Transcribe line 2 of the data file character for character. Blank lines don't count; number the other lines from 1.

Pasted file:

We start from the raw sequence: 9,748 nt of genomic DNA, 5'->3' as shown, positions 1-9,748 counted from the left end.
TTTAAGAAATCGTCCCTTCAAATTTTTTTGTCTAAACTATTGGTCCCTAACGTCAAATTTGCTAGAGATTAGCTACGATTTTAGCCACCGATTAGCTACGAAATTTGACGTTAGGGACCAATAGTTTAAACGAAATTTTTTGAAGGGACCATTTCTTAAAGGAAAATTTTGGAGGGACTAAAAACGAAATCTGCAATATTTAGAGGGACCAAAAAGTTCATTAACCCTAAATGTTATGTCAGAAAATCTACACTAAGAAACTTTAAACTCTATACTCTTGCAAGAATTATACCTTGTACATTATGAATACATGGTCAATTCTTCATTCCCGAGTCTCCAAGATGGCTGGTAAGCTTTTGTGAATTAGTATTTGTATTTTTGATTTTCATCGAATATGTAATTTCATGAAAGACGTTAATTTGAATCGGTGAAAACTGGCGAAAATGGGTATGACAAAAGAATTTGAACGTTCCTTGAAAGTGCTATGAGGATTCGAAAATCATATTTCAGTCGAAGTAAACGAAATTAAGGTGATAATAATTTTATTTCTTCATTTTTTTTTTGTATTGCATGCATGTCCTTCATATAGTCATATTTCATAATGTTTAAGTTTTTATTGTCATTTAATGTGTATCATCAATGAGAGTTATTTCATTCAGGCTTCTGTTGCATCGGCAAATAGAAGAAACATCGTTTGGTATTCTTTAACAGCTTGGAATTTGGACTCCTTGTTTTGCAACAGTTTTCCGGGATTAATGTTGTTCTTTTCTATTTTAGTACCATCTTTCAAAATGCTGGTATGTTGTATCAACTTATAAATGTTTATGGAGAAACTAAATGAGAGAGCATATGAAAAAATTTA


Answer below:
TTTAAGAAATCGTCCCTTCAAATTTTTTTGTCTAAACTATTGGTCCCTAACGTCAAATTTGCTAGAGATTAGCTACGATTTTAGCCACCGATTAGCTACGAAATTTGACGTTAGGGACCAATAGTTTAAACGAAATTTTTTGAAGGGACCATTTCTTAAAGGAAAATTTTGGAGGGACTAAAAACGAAATCTGCAATATTTAGAGGGACCAAAAAGTTCATTAACCCTAAATGTTATGTCAGAAAATCTACACTAAGAAACTTTAAACTCTATACTCTTGCAAGAATTATACCTTGTACATTATGAATACATGGTCAATTCTTCATTCCCGAGTCTCCAAGATGGCTGGTAAGCTTTTGTGAATTAGTATTTGTATTTTTGATTTTCATCGAATATGTAATTTCATGAAAGACGTTAATTTGAATCGGTGAAAACTGGCGAAAATGGGTATGACAAAAGAATTTGAACGTTCCTTGAAAGTGCTATGAGGATTCGAAAATCATATTTCAGTCGAAGTAAACGAAATTAAGGTGATAATAATTTTATTTCTTCATTTTTTTTTTGTATTGCATGCATGTCCTTCATATAGTCATATTTCATAATGTTTAAGTTTTTATTGTCATTTAATGTGTATCATCAATGAGAGTTATTTCATTCAGGCTTCTGTTGCATCGGCAAATAGAAGAAACATCGTTTGGTATTCTTTAACAGCTTGGAATTTGGACTCCTTGTTTTGCAACAGTTTTCCGGGATTAATGTTGTTCTTTTCTATTTTAGTACCATCTTTCAAAATGCTGGTATGTTGTATCAACTTATAAATGTTTATGGAGAAACTAAATGAGAGAGCATATGAAAAAATTTA